‘Joan Quinn Captured’ Celebrates a Culture Queen

Catherine Yesayan


Amid the breathtaking setting of Brand Park in Glendale, with towering sycamore trees and the freshly landscaped grounds, the beauty of nature and art collided on Saturday, June 28 when the exhibition “Joan Quinn Captured” opened at the Brand Library & Art Galleries. The show celebrates and highlights, Joan Agajanian Quinn, one of our esteemed Armenian daughters who has been referred to as the “Cultural Queen” and the “Gertrude Stein of our times.”

The exhibition gives us a look into the artistic expressions of such world-renowned artists as Frank Gehry, Shepard Fairey and Ed Moses who used a variety of mediums, and sometimes abstract forms of portraiture, to capture the enigmatic Joan Agajanian Quinn. From the 1970s, the Quinn’s Los Angeles home base has been a gathering place for artists and intellectuals. In this milieu, the artists were drawn to showcase their individual styles and expressions in portraying the essence of Joan Quinn.

The art being shown celebrates Joan’s life and also highlights various styles used in contemporary art. The exhibition presents approximately 50 portraits of her in a varied array of media. The portraits on display are selected from a collection of over 300 and are shown alongside other artworks on loan from galleries, foundations and the Quinn family.

I had the opportunity to ask Joan a few questions during the opening. She made me comfortable by sharing anecdotes of her life. And her hearty laugh affirms that she embraces life and the people around her. She’s truly a delightful spirit.

I commented on her beautiful features and skin and how well she has maintained her youthfulness. She joked and said, “It’s all Armenian genes. No Botox or face lift.” She shared that the community of artists she was surrounded by had its origins in an art class she took at the University of Southern California. She formed close friendships with the art students, which continued into an expanded circle of lasting connections. That’s how this treasure trove of a collection grew to what it is today.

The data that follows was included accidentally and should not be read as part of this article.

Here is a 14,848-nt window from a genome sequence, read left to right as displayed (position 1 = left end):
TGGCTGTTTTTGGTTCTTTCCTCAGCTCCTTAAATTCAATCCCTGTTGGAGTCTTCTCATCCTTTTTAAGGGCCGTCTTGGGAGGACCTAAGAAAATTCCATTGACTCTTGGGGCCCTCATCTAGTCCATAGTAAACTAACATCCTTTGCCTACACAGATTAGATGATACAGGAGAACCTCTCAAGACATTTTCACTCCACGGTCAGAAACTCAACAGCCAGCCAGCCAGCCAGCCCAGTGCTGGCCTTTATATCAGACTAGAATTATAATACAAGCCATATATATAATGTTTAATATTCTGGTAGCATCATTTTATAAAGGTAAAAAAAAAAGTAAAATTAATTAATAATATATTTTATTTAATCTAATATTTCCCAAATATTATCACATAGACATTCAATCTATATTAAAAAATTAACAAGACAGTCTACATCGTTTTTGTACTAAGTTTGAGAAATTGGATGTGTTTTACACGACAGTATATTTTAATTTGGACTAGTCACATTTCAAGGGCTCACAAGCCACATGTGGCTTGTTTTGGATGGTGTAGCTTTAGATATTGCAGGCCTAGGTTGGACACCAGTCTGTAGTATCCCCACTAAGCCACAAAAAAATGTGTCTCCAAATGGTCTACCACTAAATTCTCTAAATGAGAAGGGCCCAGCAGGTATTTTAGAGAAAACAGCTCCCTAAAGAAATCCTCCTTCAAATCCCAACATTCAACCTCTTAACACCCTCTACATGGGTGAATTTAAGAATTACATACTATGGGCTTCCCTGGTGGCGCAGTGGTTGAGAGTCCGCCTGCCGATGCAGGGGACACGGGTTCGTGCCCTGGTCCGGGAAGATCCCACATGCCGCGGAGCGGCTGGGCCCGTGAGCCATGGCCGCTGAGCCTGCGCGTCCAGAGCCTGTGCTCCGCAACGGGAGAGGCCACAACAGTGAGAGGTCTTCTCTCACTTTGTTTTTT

A few works at the exhibition particularly captured my curiosity. As I entered the Gallery the first piece I noticed was a small 8″ abstract sculpture of a stack of colorful red & green jello rolls, like a transparent uneven pyramid. It is one of the recent works of Peter Alexander from 2013. Here is Peter Alexander’s own statement about his work: “I wanted to make something upbeat and eccentric just like Joan. She’s a queen.”

Joan Quinn with a portrain of herself by Richard Bernstein

I was also drawn to a portrait of Joan by Shepard Fairey, who became widely known during the 2008 U.S. presidential election for his Obama “Hope” poster. There is also a marvelous piece by Frank Gehry, one of the most exalted architects of our time and the designer of the illustrious Disney Music Hall in downtown Los Angeles. Gehry made a lamp out of paper of two white fish embracing each other and gifted it for Joan’s birthday – This unique fish lamp is a portrait of JAQ representing her as Pieces (Zodiac sign).

Zareh Meguerditchian, an Armenian born in Aleppo, Syria, illustrated Joan in a surrealistic piece. I met Zareh and asked him to describe his work. “The most important thing for me was to bring out her lively eyes”, he said. (which has put one eye on top of the other) “Then I wanted to show her warmth and the energy that surrounds her by illustrating her jewelry, her hair band, and the shape of her hair.”

Another rare treat at the exhibit is the opportunity to see video footage of Joan Quinn’s interviews with artists. Joan was the producer and the host of “The Joan Quinn Profiles,” a TV show that began in early 1980s and still continues. Over the years she conducted almost 1000 interviews. From them, twenty interviews have been selected to run on two monitors at the exhibition.

Along with bringing the works of these artists together, the exhibit includes panel discussions, talks and film screenings conducted every Thursday until July 31. The exhibition is believed to be the largest portrait collection by contemporary artists in the world. It will run through Friday, August 1, at the the Brand Library Art Galleries, located at 1601 W. Mountain street, Glendale. For more information, call (818) 548-2051 or visit glendaleca.gov and click Brand Library Art Galleries.

Catherine Yesayan is a columnist for Asbarez. Read her stories on her blog at beyondthebluedomes.blogspot.com.

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